We do not create the work. I believe we, in fact, are discoverers.– Glenn Murcutt

As part of their graduate architecture academic work, Sarasota Citylab students were challenged to re-imagine the bayfront civic space as a vibrant cultural center, by creating master plans for the 42-acre site, and then designing a concert hall.

Drawing upon the vision of the citizen-led Bayfront 20:20 initiative, students investigated the city's history, cultural, and ecological context, and developed architectural and circulation options to activate the space as a community destination.

The iterative process included research; exercises to cultivate design inspiration; the preparation of sketches, drawings, and models depicting cultural center architectural design options; expert critiques, and the incorporation of reviewer feedback.


Architecture is bound to situation, and I feel like the site is a metaphysical link, a poetic link, to what a building can be.– Steven Holl

Bayfront Cultural District program considerations:

  • Add a 2,600 seat performing arts and 1,600–1,800 seat concert halls.
  • Add parking sufficient to support simultaneous use by 3,500 patrons.
  • Add facilities to activate site during the day and support multiple civic and recreational uses.
  • Retain the historic structures in the Bayfront Historic District.
  • Improve connection to surrounding areas and waterfront via road and pedestrian path configuration, bridges, water taxis or boat tie-ups.
  • Maintain view easement limiting buildings to 45' high above FEMA (except for 1-2 new performing arts halls up to 90' tall).
  • New buildings (except parking) minimum of 100' apart.


We don’t have preconceived ideas; we work, we analyze, we read, we step into projects knowing that we're not the first ones there – Elizabeth Diller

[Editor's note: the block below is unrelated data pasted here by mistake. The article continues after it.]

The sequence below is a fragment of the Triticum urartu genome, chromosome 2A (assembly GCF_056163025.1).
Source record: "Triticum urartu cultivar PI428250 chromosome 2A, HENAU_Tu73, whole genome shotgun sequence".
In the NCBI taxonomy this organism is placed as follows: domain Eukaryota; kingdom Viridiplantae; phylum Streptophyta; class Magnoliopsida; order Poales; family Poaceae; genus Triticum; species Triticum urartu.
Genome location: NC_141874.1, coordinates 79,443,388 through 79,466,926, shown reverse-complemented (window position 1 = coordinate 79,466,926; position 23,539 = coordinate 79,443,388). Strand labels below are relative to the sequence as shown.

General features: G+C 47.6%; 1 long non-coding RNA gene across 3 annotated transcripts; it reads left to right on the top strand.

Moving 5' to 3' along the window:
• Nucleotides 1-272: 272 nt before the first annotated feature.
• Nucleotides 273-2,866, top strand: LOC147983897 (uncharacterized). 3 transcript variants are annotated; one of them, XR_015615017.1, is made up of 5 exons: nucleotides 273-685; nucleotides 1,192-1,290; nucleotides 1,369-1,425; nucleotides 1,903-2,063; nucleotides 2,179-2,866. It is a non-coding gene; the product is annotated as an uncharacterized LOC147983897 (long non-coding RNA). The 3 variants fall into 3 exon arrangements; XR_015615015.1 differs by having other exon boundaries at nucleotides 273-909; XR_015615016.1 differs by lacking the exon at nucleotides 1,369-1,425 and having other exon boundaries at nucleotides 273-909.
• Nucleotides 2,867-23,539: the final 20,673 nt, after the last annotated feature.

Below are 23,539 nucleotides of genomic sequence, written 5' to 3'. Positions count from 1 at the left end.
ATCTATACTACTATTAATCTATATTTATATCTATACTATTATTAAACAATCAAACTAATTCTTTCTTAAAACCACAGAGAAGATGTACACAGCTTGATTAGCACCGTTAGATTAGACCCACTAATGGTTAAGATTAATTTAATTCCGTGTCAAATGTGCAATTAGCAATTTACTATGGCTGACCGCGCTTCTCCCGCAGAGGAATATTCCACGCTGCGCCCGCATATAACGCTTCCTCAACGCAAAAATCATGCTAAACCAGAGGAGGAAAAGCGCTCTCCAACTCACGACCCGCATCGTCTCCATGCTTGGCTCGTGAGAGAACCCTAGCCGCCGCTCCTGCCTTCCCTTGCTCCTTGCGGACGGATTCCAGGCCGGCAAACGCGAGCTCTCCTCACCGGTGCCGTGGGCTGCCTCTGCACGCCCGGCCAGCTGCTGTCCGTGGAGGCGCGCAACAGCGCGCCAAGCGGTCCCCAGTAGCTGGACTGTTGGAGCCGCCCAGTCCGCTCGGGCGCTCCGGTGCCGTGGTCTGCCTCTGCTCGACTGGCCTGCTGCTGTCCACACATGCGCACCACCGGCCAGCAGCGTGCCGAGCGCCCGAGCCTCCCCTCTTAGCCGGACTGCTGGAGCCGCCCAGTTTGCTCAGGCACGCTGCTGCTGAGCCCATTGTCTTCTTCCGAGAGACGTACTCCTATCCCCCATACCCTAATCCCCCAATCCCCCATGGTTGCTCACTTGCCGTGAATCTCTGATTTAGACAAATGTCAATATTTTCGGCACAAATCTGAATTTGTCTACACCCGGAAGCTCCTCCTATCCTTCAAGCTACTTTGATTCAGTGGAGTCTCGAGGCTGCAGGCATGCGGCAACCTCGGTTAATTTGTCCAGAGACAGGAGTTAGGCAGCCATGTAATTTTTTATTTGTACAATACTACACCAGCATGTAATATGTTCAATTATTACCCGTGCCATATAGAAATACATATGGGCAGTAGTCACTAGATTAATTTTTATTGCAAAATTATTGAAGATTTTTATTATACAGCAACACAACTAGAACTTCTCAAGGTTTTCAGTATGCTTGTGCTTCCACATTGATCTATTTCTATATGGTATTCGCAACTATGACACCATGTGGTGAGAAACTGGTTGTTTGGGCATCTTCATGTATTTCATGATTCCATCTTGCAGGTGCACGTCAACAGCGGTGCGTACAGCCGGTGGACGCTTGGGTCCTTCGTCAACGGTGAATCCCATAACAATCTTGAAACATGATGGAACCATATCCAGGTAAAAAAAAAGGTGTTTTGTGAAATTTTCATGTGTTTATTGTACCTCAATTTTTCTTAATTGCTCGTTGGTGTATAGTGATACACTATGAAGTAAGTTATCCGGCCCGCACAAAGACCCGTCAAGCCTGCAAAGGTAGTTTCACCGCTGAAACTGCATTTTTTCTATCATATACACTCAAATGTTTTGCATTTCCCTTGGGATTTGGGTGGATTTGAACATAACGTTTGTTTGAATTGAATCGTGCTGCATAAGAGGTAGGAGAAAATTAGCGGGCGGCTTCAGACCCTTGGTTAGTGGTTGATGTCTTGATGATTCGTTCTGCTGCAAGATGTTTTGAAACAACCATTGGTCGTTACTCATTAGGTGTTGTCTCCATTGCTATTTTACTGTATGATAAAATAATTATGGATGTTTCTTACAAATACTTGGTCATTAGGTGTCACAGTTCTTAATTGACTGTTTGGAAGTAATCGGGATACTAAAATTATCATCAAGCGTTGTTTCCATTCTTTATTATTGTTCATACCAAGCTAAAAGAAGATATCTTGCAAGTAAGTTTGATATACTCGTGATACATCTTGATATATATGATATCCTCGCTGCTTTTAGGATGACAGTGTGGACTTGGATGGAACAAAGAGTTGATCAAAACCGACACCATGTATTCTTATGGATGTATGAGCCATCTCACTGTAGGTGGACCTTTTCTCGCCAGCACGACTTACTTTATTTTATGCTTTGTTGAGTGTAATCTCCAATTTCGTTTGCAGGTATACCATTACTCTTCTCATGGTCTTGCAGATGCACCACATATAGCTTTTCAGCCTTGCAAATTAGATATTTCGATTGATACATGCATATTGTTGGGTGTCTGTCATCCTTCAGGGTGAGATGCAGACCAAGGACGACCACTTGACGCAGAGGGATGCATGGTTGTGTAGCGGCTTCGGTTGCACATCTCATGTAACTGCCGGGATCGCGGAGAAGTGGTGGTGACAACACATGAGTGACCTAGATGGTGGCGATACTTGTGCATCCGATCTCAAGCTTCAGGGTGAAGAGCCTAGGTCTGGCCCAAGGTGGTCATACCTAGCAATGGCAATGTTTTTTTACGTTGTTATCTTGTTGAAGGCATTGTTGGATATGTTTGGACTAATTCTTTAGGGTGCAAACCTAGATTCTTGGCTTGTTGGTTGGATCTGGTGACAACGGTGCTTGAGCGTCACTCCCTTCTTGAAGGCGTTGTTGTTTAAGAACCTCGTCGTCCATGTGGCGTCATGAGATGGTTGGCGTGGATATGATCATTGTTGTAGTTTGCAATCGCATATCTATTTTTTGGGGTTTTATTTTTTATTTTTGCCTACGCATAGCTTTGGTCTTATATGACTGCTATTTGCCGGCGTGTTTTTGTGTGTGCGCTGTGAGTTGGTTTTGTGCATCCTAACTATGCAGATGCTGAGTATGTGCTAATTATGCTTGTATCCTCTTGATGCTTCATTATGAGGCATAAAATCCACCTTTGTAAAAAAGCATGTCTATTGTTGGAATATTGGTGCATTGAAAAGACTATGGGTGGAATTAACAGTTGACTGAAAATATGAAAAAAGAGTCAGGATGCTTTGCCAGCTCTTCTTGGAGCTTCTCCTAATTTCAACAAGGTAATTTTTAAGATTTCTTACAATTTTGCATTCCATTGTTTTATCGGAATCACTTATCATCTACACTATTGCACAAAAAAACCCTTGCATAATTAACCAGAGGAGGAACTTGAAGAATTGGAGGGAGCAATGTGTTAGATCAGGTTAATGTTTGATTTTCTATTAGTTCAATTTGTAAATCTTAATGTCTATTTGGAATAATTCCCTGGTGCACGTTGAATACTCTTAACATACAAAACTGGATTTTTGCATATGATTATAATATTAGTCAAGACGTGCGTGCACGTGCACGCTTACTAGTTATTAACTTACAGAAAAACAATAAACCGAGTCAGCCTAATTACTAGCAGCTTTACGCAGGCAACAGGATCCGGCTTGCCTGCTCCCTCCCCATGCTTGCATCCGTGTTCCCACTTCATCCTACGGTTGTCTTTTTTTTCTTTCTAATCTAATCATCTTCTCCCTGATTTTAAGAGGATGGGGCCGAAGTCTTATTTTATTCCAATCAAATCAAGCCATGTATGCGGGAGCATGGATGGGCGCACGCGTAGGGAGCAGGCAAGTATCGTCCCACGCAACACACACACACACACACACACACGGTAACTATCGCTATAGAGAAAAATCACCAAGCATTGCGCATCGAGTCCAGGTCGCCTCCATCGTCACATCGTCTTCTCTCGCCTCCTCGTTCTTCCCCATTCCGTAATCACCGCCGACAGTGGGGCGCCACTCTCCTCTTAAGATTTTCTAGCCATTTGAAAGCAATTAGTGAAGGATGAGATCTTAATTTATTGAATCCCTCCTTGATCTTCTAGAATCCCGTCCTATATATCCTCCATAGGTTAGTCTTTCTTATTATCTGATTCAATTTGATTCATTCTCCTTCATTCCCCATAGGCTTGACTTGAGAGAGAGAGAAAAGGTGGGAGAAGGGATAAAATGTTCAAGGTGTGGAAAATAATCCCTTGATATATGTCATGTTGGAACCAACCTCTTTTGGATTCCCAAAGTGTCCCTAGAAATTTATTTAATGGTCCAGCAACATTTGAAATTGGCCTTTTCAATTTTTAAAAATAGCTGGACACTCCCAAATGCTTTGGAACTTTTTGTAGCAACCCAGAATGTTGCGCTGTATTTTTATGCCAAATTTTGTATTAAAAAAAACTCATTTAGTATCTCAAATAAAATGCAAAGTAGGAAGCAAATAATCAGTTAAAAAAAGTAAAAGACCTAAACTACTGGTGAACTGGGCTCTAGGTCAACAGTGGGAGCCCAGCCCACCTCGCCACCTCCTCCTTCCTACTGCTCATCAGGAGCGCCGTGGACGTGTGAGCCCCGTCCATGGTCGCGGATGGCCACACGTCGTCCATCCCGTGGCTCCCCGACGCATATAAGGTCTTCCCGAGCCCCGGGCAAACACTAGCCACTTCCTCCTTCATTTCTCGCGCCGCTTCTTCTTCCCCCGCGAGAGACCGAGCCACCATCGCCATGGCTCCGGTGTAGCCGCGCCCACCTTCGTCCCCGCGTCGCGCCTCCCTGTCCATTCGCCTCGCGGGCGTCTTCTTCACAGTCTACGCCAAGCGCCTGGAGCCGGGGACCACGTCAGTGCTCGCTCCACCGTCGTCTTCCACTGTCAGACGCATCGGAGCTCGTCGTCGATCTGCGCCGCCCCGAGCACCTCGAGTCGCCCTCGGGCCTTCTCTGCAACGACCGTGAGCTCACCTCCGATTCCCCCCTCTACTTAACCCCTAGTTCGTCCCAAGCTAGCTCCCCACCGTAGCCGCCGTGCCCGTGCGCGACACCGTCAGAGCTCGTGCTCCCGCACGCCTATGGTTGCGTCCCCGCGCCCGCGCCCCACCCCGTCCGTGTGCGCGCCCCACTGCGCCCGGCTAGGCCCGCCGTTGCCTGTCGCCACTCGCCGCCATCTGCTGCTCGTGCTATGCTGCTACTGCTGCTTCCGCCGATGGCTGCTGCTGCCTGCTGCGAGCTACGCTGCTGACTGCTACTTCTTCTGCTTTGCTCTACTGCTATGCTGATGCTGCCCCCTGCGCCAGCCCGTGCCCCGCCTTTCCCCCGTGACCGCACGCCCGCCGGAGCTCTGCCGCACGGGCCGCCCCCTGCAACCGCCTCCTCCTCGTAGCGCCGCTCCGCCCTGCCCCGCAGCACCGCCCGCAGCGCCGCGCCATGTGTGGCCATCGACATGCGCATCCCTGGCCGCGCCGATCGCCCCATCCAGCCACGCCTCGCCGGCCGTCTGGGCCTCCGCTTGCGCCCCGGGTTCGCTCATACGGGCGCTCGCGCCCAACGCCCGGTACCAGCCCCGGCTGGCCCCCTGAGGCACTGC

Students reviewed a technical report from the City of Sarasota on zoning, leases, view corridors, flood zones, and other aspects of the site.

Reinforcing the principle that the best way to understand a space is to experience it, students also visited the site on several occasions, measuring elevations, taking photographs, and noting sun and wind patterns.

Drawing on their site research, the class worked together to create a 1"=50' scale wood model of the bayfront cultural center site and surrounding areas.

site plan model


Gary W. Siebein, FAIA, FASA, emeritus professor of architecture and acoustics at the University of Florida, gave a presentation on acoustical design, noting how architecture influences the movement of sound through space.

Students then researched, documented, and analyzed world class symphony halls to identify important elements of architectural form, materiality, acoustic attributes and the relationship of those elements to their respective musical periods.

Architect: FRANK GEHRY · Built: 2003 DOWNLOAD

Architect: JEAN NOUVEL · Built: 2000 DOWNLOAD

Architect: I.M. PEI · Built: 1989 DOWNLOAD

Architect: HANS SCHAROUN · Built: 1963 DOWNLOAD

Architect: MAX ABROMOVITZ · Built: 1962 DOWNLOAD


Students toured the Van Wezel and Tampa's Straz Center. For immersion into the symphonic experience, they also attended a performance of the Sarasota Symphony Orchestra.


Architecture is not based on concrete and steel and elements of the soil. It's based on wonder. – Daniel Libeskind


Working in two-person teams, students were asked to develop a "big idea" to serve as inspiration for their plans for the Bayfront cultural center.

cultural transparency site plan

Cultural Transparency

The retain team adopted a 'look-through" concept keying off the stunning views and a desire to connect art, city, and setting.

sense-ation site plan


The team tasked with repurposing the Van Wezel was inspired by Central Park to develop a site plan engaging all of the senses.

shell site plan


While replacing the Van Wezel, this team paid homage to that iconic structure by adopting a conch shell form to organize the site.


Based on a poem of their choice, students were asked to construct a palimpsest (visual collage) conveying ideas they wanted to explore in their concert hall designs.


It’s very easy to be different, but very difficult to be better. – Jonathan Ive


For both the site plan and concert hall designs, students used an iterative approach:

Research on the context and program

Analysis of precedents

Search for inspiration

Creation of sketches, drawings, & models

Expert feedback and refinement